My second piece of advice is regarding backpacks. Here is where some of you may stop reading and say you have the best pack for any event. I encourage you to keep reading. I have seen or read dozens of reviews about bugout bags, 3-day packs, and backpacks. The market is flooded with packs. I have personally owned several and ended up selling some on Amazon, just to recover some of my money. I am here to tell you that, as with boots, I am certain you will regret trying to trek long distances with some of these packs. It is important to note also that they are not intended to support you for more than a few days. In all fairness, they are for bugging out in a hurry or for three days. I respect that aspect, and I personally own a Condor and Maxpedition. This is by no means an endorsement of those packs, but those are two I own. I liked the price and for the most part the quality. However, I would not trek in them unless I did not have a choice, and even then I would have my doubts.

My main backpack that I have used on numerous trips is actually an old, internal frame, Mountainsmith Expedition III pack. It is overkill, I know, but it is very comfortable and holds tons of gear. It has been retired for backpacking trips, but I will use it if I have to become the roaming nomad in the post apocalyptic world. It is not my recommendation for the readers. My first experiences with backpacks were with the old external frame packs. I used Kelty, and they still make them. You can purchase them for under $200. They are adjustable for fit, carry a lot of gear, are very compartmentalized for easy access, and you can also lash or hang tons of stuff on them.

So, what is my point? You have done tons of research on packs and you have filled them with the best survival gear. Now, you have to trek dozens of miles. The single most important feature of any pack you are using to trek long distances is the waist belt. I have seen many packs, and I am always surprised at how little attention is paid to the waist belt. If you have to travel for days, regardless of the weight of your gear and you have a thin waist belt, you will be miserable. It will cut into your hips, cause bruising, and will rub your hips raw. The very best packs are designed with the focus of distributing the weight of the pack to the hips of the hiker. The goal is to have most of the weight sitting comfortably on your hips. Padding is essential. If you are shopping for a pack and the size and padding of the waist belt does not stand out to you, walk away. I do not sleep with my head on a board, and you should not trek with a lame waist belt.

The waist belt is extremely important because the distribution of the weight in the pack to the hiker is going to be primarily through the belt. The waist belt needs to well padded, adjustable, and comfortable for you. In addition to the weight sitting on your hips, the bulk of the weight in the pack should be low and toward the back. You want the weight in over your hips as the center of gravity. If it is high and toward the back, you will teeter and totter down the trail. The importance of the hips is because they are at the top of the legs. Remember, you are trekking.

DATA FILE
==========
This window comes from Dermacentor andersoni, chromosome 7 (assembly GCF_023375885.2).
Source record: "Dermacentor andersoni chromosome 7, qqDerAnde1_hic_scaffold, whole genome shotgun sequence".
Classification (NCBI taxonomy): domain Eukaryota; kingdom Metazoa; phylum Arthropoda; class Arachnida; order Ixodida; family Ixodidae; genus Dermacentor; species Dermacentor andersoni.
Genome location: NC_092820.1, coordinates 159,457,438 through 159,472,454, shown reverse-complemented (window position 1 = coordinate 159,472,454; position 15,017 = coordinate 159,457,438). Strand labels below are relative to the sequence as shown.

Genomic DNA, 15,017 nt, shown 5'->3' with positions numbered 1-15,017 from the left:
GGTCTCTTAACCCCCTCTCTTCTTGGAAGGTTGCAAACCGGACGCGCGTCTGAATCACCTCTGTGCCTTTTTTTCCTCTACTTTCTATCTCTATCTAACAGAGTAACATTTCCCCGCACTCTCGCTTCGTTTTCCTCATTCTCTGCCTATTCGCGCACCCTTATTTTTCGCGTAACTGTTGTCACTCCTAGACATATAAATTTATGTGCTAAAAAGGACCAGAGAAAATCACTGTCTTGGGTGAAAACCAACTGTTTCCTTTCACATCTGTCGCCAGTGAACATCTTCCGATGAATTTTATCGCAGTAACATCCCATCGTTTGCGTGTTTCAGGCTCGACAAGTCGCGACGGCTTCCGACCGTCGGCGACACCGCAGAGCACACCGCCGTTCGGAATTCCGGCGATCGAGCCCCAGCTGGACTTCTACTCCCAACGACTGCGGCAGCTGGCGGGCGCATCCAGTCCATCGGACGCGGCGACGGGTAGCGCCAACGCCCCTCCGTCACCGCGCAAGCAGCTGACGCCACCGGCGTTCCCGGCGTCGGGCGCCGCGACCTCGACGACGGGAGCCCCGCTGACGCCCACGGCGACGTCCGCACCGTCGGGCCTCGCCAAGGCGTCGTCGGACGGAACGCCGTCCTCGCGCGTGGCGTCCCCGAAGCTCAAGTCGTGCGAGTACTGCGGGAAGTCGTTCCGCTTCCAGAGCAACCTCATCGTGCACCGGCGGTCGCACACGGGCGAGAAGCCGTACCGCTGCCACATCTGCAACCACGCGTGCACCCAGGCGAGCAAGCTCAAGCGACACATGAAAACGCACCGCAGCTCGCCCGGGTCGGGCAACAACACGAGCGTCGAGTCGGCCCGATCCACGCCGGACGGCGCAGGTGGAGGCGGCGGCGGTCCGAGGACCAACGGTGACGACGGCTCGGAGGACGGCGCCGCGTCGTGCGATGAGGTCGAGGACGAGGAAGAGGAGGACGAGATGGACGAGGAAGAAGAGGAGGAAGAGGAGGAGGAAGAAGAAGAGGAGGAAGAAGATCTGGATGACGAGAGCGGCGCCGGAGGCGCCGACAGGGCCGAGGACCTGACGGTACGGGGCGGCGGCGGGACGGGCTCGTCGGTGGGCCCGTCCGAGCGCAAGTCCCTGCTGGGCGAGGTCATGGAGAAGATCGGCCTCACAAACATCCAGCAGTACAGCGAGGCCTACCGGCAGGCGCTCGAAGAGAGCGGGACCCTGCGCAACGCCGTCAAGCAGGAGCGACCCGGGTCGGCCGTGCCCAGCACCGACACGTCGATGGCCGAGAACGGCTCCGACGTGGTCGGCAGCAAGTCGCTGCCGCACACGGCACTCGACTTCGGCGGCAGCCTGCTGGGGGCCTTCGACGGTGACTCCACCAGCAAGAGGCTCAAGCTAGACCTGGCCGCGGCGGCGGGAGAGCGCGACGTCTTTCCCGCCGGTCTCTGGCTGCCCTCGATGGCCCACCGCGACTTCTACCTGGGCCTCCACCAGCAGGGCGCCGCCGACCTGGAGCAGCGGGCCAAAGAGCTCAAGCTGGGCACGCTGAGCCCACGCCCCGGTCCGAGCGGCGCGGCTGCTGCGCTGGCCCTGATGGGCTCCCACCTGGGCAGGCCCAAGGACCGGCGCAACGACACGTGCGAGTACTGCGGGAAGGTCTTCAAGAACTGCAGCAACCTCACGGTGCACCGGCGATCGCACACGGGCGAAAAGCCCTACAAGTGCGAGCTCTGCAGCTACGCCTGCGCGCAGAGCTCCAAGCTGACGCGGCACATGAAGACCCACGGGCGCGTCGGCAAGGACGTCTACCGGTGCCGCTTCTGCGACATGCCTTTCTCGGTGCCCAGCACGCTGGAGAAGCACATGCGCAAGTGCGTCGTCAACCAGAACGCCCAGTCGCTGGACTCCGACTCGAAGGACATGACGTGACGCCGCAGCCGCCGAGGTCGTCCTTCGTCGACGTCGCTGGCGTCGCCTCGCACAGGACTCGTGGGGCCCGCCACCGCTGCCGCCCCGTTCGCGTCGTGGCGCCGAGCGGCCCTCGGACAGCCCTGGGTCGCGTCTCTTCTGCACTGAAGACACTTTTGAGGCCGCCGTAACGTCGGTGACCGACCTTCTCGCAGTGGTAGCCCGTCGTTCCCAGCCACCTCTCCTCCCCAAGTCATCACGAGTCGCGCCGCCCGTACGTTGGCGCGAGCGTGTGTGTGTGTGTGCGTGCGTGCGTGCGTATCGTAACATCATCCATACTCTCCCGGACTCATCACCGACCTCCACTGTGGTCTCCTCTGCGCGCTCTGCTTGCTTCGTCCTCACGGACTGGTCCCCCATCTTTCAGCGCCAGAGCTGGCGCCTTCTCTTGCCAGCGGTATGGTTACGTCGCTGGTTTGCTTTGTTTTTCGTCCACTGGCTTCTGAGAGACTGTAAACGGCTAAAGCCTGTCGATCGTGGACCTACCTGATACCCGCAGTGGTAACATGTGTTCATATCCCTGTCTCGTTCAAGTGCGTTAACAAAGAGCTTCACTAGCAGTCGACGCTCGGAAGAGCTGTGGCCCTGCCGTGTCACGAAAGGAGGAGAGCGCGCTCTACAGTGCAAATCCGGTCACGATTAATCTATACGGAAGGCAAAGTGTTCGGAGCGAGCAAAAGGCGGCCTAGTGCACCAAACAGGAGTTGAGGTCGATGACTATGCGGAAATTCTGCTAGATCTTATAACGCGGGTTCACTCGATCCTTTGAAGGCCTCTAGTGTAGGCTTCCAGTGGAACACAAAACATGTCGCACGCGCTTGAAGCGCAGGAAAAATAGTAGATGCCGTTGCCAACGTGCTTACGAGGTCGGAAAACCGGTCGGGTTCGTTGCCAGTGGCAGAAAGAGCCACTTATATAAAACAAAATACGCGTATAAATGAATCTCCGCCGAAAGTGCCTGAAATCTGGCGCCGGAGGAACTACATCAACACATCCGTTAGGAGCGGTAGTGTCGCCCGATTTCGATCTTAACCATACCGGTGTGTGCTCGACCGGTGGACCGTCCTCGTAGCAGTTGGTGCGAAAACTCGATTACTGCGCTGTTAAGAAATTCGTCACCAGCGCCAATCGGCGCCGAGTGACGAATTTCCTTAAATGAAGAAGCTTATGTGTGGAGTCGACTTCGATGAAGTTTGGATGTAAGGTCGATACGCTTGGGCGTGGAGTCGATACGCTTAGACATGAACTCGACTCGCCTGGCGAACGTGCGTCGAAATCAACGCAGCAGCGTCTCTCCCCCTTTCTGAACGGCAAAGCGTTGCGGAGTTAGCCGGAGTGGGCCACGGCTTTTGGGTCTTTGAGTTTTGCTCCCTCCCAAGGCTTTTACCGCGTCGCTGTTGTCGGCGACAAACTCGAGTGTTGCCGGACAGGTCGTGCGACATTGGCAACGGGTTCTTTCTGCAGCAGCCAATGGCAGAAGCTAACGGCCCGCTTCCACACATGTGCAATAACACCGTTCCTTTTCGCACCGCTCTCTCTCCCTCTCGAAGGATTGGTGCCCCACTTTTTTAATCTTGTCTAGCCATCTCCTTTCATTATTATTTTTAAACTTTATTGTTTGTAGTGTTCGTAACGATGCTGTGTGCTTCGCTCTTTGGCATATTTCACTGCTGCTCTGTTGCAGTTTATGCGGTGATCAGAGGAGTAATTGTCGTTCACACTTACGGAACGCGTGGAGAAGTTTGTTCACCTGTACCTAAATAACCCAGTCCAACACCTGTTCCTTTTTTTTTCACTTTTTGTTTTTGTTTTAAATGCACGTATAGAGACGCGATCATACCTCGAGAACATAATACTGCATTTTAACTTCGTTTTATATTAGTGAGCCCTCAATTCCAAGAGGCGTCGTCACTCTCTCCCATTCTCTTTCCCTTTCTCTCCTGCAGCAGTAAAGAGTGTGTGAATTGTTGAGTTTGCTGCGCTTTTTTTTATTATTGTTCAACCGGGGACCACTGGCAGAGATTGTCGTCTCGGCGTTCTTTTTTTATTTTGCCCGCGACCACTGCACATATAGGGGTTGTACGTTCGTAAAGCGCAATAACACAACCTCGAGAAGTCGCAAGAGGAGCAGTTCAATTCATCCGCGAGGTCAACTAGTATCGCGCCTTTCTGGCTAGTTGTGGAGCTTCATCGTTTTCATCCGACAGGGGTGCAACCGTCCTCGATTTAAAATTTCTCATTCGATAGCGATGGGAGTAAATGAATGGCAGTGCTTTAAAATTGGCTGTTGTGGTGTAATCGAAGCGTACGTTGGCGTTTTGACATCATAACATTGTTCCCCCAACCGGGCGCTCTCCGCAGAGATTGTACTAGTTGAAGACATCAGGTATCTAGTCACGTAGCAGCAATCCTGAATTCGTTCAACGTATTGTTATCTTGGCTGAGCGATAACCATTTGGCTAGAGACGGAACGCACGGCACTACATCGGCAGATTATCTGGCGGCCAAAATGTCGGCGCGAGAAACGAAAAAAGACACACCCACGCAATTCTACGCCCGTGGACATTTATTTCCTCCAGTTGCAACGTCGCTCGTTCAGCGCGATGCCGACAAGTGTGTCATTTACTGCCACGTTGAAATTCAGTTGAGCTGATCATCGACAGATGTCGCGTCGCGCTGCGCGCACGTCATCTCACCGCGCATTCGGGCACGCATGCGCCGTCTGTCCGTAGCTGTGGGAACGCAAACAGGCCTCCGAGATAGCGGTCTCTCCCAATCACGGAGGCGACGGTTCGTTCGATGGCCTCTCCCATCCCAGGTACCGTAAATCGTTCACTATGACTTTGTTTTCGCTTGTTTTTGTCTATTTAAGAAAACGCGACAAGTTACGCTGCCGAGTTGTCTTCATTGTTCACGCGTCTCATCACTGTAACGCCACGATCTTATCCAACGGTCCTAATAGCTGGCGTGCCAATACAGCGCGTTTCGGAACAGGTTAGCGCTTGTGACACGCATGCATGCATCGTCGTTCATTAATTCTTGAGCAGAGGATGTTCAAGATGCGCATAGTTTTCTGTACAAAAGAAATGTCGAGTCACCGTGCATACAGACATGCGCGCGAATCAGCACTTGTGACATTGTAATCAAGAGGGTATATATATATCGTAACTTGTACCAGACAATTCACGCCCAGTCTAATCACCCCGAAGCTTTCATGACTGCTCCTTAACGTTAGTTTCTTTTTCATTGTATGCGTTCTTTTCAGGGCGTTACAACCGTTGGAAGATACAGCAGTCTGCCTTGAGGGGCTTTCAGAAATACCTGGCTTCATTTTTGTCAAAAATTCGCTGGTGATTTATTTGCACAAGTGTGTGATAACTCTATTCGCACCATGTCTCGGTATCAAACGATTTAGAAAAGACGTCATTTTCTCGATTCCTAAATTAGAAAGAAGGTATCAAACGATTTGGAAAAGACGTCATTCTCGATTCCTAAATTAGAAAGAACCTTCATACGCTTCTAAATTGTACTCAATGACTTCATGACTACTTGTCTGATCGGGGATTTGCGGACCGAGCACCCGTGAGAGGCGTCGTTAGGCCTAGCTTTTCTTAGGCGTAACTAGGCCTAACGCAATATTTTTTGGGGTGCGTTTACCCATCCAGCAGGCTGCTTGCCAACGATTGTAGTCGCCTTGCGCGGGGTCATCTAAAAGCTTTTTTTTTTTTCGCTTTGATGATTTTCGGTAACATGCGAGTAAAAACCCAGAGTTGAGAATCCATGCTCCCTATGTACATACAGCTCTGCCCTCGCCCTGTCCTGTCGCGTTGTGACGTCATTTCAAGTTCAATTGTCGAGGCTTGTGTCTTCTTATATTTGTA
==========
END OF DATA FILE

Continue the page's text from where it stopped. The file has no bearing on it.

Notice that I started talking about footwear, now I am talking about hips and legs. The hips and then the legs support the weight, as the legs propel the person and the weight down the trail. The largest muscles in the body are in the legs. You want your legs to do the work. This sounds like obvious advice, but I have seen more that one hiker try to distribute weight to the shoulders. You will not travel far if you distribute the bulk of the weight to your shoulders. Just sitting hunched over a desk can stress your shoulders, but people train and run marathons with their legs.

It is also important to note that shoulder straps, chest straps, support straps, load straps, et cetera are all important as well and serve an ancillary purpose for the pack, load adjustment, weight distribution, et cetera. Be sure to have a qualified sales person explain the use of these features to you when you purchase a backpack. For instance, there are load straps that draw the weight in toward your back. It is important to understand how these work and also how to pack the backpack. Additionally, you should have repair kits for your pack. The kits are made up of grommets, buckles, and strap replacements that do not take up much space and do not add much weight.

My final thoughts for you regarding trekking to survive. Is to always hydrate and take in nutrition in regular intervals, since you are a human pack mule. You do not want to grunt your way down the road while conserving supplies. If they are available to you, use them if you are trekking. In a trekking scenario, your body is the transportation machine, and you need to fuel it. Most of you have taken this into account in your preparations, but trekking to survive adds a new dimension. If you are constantly moving, then you are in constant need of fuel. Remember, that you do not have to eat like it is Thanksgiving dinner to maintain strength. However, you need to maintain your energy levels for a successful trek.

In conclusion, if you have not already considered the things I have said, place good footwear and good backpacks for trekking on your Christmas wish list this year. If the apocalypse does not occur for some time, then you can enjoy them for years and they will still serve you well when the time comes to trek to survive.